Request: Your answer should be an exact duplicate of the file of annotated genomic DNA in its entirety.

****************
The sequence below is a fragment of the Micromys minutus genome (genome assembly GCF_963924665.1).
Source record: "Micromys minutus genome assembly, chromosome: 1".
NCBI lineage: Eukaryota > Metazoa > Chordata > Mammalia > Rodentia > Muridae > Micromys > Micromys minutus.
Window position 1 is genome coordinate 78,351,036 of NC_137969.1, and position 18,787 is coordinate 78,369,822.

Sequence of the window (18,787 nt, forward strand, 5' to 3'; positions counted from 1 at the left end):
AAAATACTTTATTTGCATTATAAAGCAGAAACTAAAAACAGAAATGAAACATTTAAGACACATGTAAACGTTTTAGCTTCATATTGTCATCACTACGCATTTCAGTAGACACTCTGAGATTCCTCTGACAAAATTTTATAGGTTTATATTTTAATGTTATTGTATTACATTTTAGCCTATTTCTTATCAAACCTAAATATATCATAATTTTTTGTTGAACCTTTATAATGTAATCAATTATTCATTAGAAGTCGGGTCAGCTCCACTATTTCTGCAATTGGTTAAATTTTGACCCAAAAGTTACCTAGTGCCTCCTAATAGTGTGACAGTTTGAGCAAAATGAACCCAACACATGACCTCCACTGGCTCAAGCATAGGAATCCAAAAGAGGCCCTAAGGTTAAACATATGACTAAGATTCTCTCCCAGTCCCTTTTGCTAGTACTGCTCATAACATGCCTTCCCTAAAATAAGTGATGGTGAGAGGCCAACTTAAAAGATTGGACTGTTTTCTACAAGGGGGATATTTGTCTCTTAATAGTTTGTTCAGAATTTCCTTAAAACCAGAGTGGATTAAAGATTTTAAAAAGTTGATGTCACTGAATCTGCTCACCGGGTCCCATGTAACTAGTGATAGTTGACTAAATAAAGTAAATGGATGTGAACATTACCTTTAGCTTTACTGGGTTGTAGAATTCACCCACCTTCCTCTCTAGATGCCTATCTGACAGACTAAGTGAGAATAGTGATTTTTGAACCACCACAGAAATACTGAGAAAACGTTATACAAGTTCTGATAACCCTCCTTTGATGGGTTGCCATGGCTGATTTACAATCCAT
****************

The sequence below is a fragment of the Micromys minutus genome (genome assembly GCF_963924665.1).
Source record: "Micromys minutus genome assembly, chromosome: 1".
NCBI lineage: Eukaryota > Metazoa > Chordata > Mammalia > Rodentia > Muridae > Micromys > Micromys minutus.
Window position 1 is genome coordinate 78,351,036 of NC_137969.1, and position 18,787 is coordinate 78,369,822.

Sequence of the window (18,787 nt, forward strand, 5' to 3'; positions counted from 1 at the left end):
AAAATACTTTATTTGCATTATAAAGCAGAAACTAAAAACAGAAATGAAACATTTAAGACACATGTAAACGTTTTAGCTTCATATTGTCATCACTACGCATTTCAGTAGACACTCTGAGATTCCTCTGACAAAATTTTATAGGTTTATATTTTAATGTTATTGTATTACATTTTAGCCTATTTCTTATCAAACCTAAATATATCATAATTTTTTGTTGAACCTTTATAATGTAATCAATTATTCATTAGAAGTCGGGTCAGCTCCACTATTTCTGCAATTGGTTAAATTTTGACCCAAAAGTTACCTAGTGCCTCCTAATAGTGTGACAGTTTGAGCAAAATGAACCCAACACATGACCTCCACTGGCTCAAGCATAGGAATCCAAAAGAGGCCCTAAGGTTAAACATATGACTAAGATTCTCTCCCAGTCCCTTTTGCTAGTACTGCTCATAACATGCCTTCCCTAAAATAAGTGATGGTGAGAGGCCAACTTAAAAGATTGGACTGTTTTCTACAAGGGGGATATTTGTCTCTTAATAGTTTGTTCAGAATTTCCTTAAAACCAGAGTGGATTAAAGATTTTAAAAAGTTGATGTCACTGAATCTGCTCACCGGGTCCCATGTAACTAGTGATAGTTGACTAAATAAAGTAAATGGATGTGAACATTACCTTTAGCTTTACTGGGTTGTAGAATTCACCCACCTTCCTCTCTAGATGCCTATCTGACAGACTAAGTGAGAATAGTGATTTTTGAACCACCACAGAAATACTGAGAAAACGTTATACAAGTTCTGATAACCCTCCTTTGATGGGTTGCCATGGCTGATTTACAATCCAT